The Pesthouse by Jim Crace (book review)

Happy Monday!

As I mentioned last week I have for you today a very spirited book review of The Pesthouse by Jim Crace, another one of those books that “…the kind of book that when you finish it, you want to toss it against a wall” however in this context that’s not a particularly good thing and it disappoints me to say that.

The Pesthouse, a post-apocalyptic story set in the United States, opens up with some of the strongest writing in the entire book. Consider the opening paragraph:

“Everybody died at night. Most were sleeping at the time, the lucky ones who were too tired or drunk or deaf or wrapped too tightly in their spreads to hear the hillside, destabilized by the rain, collapse and slip beneath the waters of the lake. So these sleepers (six or seven hundred, at a guess; no one ever came to count or claim the dead) breathed their last in passive company, unwarned and unexpectedly, without any fear. Their final moments, dormant in America.” (1)

However this is from the preface from a character named Nash, who is never revisited and very loosely related to the story in a rather irrelevant way which is a shame as he might have been a more interesting or likable character than the lot Crace has cast for us. Once the narrative proper starts with chapter one page eight, the quality of writing

the pest house

Instead of ‘The Pesthouse’ this book should be renamed ‘The Passivehouse because almost the ENTIRE novel is written in the passive past tense voice.

goes down for me because nearly the rest of the book is written in this slow dead-paced passive voice

“Franklin Lopez had not been sleeping in Ferrytown, though [he had] wanted to. [He had] not been sleeping anywhere, in fact. [Could not] sleep. [He had] weathered such pain the day before that [he had] been forced to consider…” (8) italics for emphasis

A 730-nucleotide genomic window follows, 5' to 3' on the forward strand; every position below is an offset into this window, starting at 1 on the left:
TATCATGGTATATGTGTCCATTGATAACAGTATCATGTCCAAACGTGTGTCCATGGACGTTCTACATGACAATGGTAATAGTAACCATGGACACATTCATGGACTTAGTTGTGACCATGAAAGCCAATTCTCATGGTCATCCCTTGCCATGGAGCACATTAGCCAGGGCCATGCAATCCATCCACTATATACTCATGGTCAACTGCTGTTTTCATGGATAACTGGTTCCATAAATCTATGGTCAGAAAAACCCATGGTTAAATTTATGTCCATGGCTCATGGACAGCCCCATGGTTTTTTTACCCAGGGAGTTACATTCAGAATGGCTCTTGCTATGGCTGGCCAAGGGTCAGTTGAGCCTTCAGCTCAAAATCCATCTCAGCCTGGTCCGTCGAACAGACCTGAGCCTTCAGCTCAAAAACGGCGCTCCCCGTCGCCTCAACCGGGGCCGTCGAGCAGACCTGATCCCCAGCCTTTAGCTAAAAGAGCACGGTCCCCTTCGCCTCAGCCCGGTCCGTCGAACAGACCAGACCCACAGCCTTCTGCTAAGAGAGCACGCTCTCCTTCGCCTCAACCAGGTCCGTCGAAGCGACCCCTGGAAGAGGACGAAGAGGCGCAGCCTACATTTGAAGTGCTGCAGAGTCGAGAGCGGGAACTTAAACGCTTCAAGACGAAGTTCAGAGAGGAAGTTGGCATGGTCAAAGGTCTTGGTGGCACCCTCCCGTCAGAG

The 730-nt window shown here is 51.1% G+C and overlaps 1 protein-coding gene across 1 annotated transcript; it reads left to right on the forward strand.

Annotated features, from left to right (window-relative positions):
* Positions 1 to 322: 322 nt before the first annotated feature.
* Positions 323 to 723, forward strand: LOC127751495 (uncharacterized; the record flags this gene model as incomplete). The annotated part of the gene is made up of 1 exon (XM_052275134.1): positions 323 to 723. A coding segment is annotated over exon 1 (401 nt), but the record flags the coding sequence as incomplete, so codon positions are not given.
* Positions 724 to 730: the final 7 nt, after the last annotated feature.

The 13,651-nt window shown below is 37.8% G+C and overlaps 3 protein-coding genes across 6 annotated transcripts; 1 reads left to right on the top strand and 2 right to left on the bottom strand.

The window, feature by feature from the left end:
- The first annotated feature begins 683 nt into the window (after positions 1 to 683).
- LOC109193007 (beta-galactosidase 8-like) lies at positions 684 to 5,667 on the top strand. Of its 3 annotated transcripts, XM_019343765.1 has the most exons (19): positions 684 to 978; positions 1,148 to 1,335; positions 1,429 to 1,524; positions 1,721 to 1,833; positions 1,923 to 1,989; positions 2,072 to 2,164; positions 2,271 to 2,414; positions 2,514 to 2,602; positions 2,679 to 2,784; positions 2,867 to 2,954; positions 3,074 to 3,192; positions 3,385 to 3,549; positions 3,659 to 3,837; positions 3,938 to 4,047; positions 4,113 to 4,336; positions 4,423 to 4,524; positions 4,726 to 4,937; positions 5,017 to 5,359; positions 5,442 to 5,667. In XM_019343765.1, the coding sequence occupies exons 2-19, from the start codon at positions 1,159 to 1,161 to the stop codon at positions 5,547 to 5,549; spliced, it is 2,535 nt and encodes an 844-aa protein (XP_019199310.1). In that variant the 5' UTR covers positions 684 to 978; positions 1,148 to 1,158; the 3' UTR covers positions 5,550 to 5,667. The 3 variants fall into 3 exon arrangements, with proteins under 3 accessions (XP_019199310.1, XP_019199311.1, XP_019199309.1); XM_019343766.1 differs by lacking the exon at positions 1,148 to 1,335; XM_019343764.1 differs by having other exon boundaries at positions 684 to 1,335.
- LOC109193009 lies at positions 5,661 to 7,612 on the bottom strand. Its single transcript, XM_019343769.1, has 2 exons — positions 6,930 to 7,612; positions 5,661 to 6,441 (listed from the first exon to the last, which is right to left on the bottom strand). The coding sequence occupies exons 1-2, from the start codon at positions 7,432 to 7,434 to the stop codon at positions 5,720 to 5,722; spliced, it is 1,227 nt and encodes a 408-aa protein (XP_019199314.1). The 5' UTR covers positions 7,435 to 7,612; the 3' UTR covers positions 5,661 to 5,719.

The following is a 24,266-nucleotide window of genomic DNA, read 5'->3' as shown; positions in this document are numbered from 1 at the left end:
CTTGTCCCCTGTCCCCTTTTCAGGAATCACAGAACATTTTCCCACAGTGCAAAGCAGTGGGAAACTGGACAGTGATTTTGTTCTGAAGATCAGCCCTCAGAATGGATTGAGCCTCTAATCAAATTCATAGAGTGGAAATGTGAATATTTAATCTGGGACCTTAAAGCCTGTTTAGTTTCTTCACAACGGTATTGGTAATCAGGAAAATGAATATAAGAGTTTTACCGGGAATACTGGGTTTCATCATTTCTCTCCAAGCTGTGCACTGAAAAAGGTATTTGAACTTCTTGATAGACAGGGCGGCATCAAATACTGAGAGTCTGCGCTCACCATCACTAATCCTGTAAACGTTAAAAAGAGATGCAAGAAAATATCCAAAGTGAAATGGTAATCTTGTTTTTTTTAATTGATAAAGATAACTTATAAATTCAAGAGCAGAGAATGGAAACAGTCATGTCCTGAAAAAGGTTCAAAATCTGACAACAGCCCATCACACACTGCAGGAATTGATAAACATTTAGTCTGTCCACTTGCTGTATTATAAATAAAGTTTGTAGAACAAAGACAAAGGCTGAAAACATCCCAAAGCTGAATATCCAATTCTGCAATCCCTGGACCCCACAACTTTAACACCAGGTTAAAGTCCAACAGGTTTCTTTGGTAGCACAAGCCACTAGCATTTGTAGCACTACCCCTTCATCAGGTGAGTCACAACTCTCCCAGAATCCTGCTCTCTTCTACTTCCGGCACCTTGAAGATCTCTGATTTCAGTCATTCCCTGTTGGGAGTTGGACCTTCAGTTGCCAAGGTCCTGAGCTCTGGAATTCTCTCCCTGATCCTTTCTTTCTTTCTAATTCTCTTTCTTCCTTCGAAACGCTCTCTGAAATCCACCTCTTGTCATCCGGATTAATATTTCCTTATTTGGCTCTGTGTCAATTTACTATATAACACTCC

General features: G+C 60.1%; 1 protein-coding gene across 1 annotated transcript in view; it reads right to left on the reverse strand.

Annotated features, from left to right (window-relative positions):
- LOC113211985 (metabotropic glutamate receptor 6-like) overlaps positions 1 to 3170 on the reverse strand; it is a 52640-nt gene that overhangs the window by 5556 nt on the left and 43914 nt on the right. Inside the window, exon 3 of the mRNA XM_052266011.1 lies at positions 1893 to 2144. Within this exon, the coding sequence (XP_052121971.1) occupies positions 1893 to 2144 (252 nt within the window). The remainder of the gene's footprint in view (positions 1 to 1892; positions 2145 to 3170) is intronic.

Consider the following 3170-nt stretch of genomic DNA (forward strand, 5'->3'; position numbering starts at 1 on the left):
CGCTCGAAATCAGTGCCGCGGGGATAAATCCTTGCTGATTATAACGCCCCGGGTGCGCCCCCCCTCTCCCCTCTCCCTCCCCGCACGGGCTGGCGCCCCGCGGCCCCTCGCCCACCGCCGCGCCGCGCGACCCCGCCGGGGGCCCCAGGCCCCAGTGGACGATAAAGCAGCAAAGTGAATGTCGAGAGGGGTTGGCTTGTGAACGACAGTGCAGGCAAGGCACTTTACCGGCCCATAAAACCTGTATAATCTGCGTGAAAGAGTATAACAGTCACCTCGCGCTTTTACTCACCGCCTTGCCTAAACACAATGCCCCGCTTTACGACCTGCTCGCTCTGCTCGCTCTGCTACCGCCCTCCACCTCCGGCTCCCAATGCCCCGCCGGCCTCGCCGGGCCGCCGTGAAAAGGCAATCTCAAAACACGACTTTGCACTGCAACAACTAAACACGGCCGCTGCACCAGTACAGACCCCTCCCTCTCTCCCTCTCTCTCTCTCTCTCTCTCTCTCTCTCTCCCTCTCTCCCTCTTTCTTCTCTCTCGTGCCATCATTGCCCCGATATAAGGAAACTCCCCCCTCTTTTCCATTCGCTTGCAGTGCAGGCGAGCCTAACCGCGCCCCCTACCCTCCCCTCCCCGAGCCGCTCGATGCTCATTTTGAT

Notice in 3.5 sentences Crace uses “had” 5 times (I count conjunctions ie the original quote reads “he’d” and I extrapolated it for emphasis as [he had]) and another passive past tense word “could” once. I’ve had creative writing teachers who would not accept your story if it was written entirely in the passive voice unless it was used for specific reasons (an example that comes to mind is the story format of the frame story where a character, usually a lead is remembering back and telling us [both the reader and the audience in the context of the story] their story complete with

pat rothfuss

Patrick Rothfuss can grow a sexy beard

foreshadowing because of hindsight insight, an excellent example of this story structure executed masterfully is The Kingkiller Chronicle by Patrick Rothfuss and The Pesthouse does not present a reason for this stylistic choice.

Without giving spoilers, I found the story to generally drag on until about the final act when the story converges with a strange religious sect when both the story and writing quality improved enough to help me push through to the rather anticlimactic ending.

Overall I really didn’t like this novel because it felt like a first draft of something that could have been much more interesting rather than a cash grab at the Post-apocalyptic America-land trend(1). If this was Crace’s first novel, I’d be much more lenient because this novel does have potential to be something more interesting however it’s his 10th novel in 20 years and not only but he’s an award winning author and a member of the Royal Society of Literature. I haven’t read Crace’s other novels but if after 20 years this is what he can produce, I am not impressed.

Footnotes: